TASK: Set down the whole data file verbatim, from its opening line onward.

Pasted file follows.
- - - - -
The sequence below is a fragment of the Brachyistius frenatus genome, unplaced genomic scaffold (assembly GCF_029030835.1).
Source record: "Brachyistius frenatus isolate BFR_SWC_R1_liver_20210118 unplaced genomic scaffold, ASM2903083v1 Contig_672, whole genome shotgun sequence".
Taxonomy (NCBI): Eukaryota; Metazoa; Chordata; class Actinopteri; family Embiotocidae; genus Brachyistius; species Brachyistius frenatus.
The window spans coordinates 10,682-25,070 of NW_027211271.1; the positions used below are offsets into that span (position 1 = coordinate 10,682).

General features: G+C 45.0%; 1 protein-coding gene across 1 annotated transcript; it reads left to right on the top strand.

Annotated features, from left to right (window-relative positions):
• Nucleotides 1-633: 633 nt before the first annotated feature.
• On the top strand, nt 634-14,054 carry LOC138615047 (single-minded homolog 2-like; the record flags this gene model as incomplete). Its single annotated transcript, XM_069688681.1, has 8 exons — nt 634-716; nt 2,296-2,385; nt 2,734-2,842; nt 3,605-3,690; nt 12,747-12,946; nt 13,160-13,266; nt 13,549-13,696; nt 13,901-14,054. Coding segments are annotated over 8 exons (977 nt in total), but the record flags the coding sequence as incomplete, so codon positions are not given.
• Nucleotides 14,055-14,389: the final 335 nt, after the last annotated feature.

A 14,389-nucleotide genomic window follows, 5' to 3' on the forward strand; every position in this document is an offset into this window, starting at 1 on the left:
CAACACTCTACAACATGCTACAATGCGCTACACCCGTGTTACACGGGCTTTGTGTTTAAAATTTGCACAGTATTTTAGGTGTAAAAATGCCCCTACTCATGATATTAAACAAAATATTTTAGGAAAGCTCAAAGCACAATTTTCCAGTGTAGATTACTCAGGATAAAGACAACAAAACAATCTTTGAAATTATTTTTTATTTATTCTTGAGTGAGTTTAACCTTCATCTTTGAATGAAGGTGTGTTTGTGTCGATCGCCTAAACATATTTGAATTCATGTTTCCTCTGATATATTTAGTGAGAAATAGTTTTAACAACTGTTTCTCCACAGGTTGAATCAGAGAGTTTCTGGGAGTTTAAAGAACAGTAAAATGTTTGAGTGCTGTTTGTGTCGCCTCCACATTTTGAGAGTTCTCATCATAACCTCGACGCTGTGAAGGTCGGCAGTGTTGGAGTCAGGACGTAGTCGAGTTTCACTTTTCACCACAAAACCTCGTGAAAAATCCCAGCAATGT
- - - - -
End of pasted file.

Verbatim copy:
The sequence below is a fragment of the Brachyistius frenatus genome, unplaced genomic scaffold (assembly GCF_029030835.1).
Source record: "Brachyistius frenatus isolate BFR_SWC_R1_liver_20210118 unplaced genomic scaffold, ASM2903083v1 Contig_672, whole genome shotgun sequence".
Taxonomy (NCBI): Eukaryota; Metazoa; Chordata; class Actinopteri; family Embiotocidae; genus Brachyistius; species Brachyistius frenatus.
The window spans coordinates 10,682-25,070 of NW_027211271.1; the positions used below are offsets into that span (position 1 = coordinate 10,682).

General features: G+C 45.0%; 1 protein-coding gene across 1 annotated transcript; it reads left to right on the top strand.

Annotated features, from left to right (window-relative positions):
• Nucleotides 1-633: 633 nt before the first annotated feature.
• On the top strand, nt 634-14,054 carry LOC138615047 (single-minded homolog 2-like; the record flags this gene model as incomplete). Its single annotated transcript, XM_069688681.1, has 8 exons — nt 634-716; nt 2,296-2,385; nt 2,734-2,842; nt 3,605-3,690; nt 12,747-12,946; nt 13,160-13,266; nt 13,549-13,696; nt 13,901-14,054. Coding segments are annotated over 8 exons (977 nt in total), but the record flags the coding sequence as incomplete, so codon positions are not given.
• Nucleotides 14,055-14,389: the final 335 nt, after the last annotated feature.

A 14,389-nucleotide genomic window follows, 5' to 3' on the forward strand; every position in this document is an offset into this window, starting at 1 on the left:
CAACACTCTACAACATGCTACAATGCGCTACACCCGTGTTACACGGGCTTTGTGTTTAAAATTTGCACAGTATTTTAGGTGTAAAAATGCCCCTACTCATGATATTAAACAAAATATTTTAGGAAAGCTCAAAGCACAATTTTCCAGTGTAGATTACTCAGGATAAAGACAACAAAACAATCTTTGAAATTATTTTTTATTTATTCTTGAGTGAGTTTAACCTTCATCTTTGAATGAAGGTGTGTTTGTGTCGATCGCCTAAACATATTTGAATTCATGTTTCCTCTGATATATTTAGTGAGAAATAGTTTTAACAACTGTTTCTCCACAGGTTGAATCAGAGAGTTTCTGGGAGTTTAAAGAACAGTAAAATGTTTGAGTGCTGTTTGTGTCGCCTCCACATTTTGAGAGTTCTCATCATAACCTCGACGCTGTGAAGGTCGGCAGTGTTGGAGTCAGGACGTAGTCGAGTTTCACTTTTCACCACAAAACCTCGTGAAAAATCCCAGCAATGT